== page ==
WASHINGTON — The Supreme Court on Thursday announced that it has been unable to identify the person who leaked an unpublished draft of an opinion indicating the court was poised to roll back abortion rights.
In an unsigned statement, the court said that all leads had been followed up and forensic analysis performed, but “the team has to date been unable to identify a person responsible by a preponderance of the evidence.”
But the attached report suggested the court was not watertight, with some employees admitting they had talked to spouses about the draft opinion and how the justices had voted.
Supreme Court Marshal Gail Curley, who is in charge of the investigation, said that 97 court employees were interviewed and all denied being the leaker. She said it was unlikely the court’s information technology systems were compromised.
The report made no mention of whether the nine justices were questioned.
“No one confessed to publicly disclosing the document and none of the available forensic and other evidence provided a basis for identifying any individual as the source of the document,” Curley wrote.
“If a court employee disclosed the draft opinion, that person brazenly violated a system that was built fundamentally on trust with limited safeguards to regulate and constrain access to very sensitive information,” she added.
The court also consulted Michael Chertoff, who served as Homeland Security secretary during the administration of President George W. Bush. Chertoff wrote in a separate statement that he had recommended several measures the court could take to improve security, including restrictions on the circulation of hard copies of sensitive documents.
Chertoff said he had reviewed the investigation and concluded that it was conducted thoroughly.
“At this time, I cannot identify any additional useful investigative measures,” he added.
Washington was rocked in May of last year when Politico published a draft opinion authored by Justice Samuel Alito that indicated the court, which has a 6-3 conservative majority, was about to overturn Roe v. Wade, the landmark abortion rights ruling.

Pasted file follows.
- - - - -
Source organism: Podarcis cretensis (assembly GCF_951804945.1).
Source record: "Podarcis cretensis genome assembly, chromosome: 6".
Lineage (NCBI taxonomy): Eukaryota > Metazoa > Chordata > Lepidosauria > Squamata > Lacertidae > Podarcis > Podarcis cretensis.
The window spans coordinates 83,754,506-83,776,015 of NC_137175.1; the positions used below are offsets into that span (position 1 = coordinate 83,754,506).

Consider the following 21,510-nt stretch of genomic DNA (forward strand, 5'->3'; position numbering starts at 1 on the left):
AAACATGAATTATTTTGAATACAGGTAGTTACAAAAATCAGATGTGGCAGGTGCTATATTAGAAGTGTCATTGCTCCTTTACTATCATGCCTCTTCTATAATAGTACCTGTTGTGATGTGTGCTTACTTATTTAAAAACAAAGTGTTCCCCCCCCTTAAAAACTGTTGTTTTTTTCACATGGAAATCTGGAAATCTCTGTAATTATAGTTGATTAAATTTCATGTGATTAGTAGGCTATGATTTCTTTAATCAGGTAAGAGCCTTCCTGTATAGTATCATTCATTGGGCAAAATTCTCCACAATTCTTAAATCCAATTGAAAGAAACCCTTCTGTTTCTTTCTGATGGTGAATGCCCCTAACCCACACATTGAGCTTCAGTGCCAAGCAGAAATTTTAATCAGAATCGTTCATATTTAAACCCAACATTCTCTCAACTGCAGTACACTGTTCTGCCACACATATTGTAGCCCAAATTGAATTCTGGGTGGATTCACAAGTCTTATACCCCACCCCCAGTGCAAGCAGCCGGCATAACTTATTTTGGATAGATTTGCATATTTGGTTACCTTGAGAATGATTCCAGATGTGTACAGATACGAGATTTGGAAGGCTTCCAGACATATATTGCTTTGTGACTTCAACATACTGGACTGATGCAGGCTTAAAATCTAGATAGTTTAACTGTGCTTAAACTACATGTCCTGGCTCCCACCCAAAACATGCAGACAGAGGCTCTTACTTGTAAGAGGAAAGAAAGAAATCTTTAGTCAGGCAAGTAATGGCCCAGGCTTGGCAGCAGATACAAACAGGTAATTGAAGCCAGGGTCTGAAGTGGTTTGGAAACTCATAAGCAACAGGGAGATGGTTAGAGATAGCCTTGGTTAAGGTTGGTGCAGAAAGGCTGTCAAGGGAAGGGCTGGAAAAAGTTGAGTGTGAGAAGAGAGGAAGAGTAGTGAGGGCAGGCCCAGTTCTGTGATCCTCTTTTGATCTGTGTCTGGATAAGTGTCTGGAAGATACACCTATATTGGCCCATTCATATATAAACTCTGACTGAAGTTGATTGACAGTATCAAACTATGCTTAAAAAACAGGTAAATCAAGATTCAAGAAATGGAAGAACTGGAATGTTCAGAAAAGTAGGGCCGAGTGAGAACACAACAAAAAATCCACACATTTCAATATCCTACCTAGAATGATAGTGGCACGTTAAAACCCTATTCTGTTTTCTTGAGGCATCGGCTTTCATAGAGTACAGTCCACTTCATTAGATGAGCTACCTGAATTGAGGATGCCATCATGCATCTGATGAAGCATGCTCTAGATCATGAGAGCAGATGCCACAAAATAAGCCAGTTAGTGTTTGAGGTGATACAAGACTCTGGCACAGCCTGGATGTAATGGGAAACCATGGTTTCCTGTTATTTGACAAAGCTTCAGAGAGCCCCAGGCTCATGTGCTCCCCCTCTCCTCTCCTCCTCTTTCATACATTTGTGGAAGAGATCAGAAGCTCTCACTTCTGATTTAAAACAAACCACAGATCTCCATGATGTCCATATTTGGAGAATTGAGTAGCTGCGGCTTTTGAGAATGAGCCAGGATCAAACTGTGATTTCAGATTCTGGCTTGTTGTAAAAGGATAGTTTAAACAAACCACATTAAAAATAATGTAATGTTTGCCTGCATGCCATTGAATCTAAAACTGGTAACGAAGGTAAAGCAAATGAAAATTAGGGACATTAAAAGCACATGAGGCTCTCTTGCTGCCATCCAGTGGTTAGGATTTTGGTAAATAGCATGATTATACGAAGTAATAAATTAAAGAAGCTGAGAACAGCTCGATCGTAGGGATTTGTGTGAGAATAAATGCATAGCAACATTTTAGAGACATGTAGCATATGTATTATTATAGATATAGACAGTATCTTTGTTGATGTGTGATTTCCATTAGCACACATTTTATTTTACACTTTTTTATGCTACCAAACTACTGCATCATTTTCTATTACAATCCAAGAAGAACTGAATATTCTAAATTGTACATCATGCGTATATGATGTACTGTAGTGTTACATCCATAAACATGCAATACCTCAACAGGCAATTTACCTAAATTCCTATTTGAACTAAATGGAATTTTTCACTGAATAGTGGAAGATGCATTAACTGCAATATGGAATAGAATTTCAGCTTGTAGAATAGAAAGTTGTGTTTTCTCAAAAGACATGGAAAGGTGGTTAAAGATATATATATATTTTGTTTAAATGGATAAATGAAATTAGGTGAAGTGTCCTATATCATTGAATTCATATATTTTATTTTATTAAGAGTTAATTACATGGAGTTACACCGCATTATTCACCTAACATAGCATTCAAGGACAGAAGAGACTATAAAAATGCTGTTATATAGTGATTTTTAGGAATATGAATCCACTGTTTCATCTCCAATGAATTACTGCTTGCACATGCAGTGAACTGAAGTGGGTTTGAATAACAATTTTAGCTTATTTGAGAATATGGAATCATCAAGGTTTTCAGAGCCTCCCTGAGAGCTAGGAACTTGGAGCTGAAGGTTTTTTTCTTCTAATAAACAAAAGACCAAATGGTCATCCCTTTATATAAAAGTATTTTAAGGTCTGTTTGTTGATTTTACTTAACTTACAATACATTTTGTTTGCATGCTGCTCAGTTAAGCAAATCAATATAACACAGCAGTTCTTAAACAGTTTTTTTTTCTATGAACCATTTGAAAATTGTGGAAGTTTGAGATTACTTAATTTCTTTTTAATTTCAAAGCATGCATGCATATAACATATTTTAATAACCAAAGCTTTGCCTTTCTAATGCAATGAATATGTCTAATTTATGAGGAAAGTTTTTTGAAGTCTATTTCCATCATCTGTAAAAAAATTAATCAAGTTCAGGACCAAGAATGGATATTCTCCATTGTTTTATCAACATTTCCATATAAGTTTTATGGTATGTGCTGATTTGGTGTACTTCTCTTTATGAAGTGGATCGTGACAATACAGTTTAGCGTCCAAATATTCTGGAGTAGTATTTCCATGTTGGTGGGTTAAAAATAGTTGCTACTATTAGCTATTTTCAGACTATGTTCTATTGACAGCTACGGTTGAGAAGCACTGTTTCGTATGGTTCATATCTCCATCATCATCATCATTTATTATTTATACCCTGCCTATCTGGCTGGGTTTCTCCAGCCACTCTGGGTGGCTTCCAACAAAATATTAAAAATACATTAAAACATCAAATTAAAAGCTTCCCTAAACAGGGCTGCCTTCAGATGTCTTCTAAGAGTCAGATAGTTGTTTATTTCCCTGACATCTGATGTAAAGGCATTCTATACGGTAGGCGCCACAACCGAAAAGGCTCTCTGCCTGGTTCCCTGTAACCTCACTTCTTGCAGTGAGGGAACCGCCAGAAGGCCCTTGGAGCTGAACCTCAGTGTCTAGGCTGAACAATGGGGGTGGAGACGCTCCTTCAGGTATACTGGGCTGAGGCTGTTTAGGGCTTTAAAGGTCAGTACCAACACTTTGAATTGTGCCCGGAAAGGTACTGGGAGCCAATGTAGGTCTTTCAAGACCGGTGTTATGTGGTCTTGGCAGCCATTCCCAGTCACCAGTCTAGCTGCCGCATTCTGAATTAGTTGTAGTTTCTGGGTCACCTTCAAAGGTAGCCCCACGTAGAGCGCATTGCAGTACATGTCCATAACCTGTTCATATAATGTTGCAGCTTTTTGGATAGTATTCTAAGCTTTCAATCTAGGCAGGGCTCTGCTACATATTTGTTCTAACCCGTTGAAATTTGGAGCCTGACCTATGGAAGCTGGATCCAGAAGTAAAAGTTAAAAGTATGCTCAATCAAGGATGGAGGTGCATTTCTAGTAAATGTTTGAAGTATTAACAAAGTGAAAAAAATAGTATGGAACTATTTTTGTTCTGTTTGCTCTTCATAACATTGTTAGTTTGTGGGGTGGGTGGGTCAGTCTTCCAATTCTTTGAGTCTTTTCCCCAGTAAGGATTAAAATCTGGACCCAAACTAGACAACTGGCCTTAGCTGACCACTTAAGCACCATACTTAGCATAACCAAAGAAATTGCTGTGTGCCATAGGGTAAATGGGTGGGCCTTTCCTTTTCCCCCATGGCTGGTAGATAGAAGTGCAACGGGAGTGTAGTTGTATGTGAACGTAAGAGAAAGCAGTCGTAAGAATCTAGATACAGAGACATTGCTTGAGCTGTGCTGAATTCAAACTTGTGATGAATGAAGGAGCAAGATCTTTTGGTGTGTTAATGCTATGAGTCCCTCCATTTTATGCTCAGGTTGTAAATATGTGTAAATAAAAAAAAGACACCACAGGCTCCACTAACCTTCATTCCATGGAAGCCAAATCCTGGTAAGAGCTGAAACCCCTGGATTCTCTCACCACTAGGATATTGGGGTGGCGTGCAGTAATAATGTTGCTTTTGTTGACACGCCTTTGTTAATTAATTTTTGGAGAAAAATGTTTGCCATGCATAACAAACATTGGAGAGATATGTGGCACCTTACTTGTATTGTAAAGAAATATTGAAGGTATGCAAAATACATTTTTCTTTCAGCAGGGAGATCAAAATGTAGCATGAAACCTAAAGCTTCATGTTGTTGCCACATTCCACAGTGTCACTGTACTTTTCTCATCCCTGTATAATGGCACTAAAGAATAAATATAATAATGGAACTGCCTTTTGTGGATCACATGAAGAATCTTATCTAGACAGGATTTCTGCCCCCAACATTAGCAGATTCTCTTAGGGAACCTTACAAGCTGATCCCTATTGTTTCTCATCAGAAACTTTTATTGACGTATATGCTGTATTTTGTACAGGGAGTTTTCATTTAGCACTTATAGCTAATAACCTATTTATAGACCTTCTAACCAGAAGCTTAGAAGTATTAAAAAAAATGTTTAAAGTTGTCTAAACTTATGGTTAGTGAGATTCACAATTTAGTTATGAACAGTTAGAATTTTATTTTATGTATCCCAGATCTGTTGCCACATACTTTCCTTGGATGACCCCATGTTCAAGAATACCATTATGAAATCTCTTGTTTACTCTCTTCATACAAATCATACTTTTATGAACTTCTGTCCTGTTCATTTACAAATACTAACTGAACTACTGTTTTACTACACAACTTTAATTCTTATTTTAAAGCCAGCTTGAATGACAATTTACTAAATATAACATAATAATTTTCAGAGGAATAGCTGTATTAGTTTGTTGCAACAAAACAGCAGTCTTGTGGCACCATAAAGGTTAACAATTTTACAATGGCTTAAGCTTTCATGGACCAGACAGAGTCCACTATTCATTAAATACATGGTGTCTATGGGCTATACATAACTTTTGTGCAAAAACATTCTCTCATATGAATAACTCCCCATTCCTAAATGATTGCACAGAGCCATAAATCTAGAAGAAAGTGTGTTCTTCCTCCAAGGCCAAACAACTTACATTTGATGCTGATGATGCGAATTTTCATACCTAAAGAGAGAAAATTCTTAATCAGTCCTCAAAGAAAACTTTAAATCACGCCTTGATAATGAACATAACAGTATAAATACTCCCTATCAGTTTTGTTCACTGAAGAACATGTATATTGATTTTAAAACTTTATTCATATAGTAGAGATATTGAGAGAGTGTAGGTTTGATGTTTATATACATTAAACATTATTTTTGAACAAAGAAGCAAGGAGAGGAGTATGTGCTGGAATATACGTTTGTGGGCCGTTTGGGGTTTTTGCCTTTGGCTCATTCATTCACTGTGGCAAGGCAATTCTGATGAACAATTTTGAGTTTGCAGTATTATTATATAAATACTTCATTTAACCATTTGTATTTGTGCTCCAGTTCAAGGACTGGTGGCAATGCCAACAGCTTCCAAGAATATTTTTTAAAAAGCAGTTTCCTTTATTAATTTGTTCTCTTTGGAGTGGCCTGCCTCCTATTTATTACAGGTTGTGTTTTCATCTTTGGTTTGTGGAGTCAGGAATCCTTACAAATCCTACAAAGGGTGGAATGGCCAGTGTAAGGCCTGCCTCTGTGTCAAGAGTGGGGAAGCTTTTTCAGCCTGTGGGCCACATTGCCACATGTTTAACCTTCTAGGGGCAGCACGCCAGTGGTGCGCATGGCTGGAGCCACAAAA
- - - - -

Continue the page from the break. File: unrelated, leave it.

Traditionally, the court’s internal operations are shrouded in secrecy, and it is highly unusual for any signs of internal deliberations to be leaked before a ruling is issued. A day later, Chief Justice John Roberts confirmed that the draft was genuine and said he was announcing an investigation into the leak.
Thursday’s report said that 82 employees, not including the justices themselves, had access to either a hard copy or electronic version of the draft opinion. Several people admitted in interviews that “they did not treat information relating to the draft opinion consistent with the court’s confidentiality policies,” the report said.
Employees were asked to sign an affidavit affirming that they did not leak the opinion. They would be subject to criminal prosecution if they lied to investigators.
But Curley appeared to concede there were limitations on what information investigators could glean from the interviews.
“Very few of the individuals interviewed were willing to speculate on how the disclosure could have occurred or who might have been involved,” she said.
In relation to online speculation about who the leaker might be, including references to specific law clerks, Curley said that “the investigators found nothing to substantiate any of the social media allegations regarding the disclosure.”
Politico’s report led to abortion rights protests, prompting the court to erect a security fence around the building. In the months following there were protests at the homes of some justices and one man was charged with attempted murder after being arrested near the home of conservative Justice Brett Kavanaugh while in possession of a handgun.
The following month, the court did indeed overturn Roe on a 5-4 vote, but in the months following there has been no official update on the status of the investigation.
The leak, in addition to the backlash to the abortion ruling, has led to increased scrutiny on the inner workings of the court. Liberal justices have suggested that the court risks undermining its legitimacy by abruptly unraveling decades of precedent.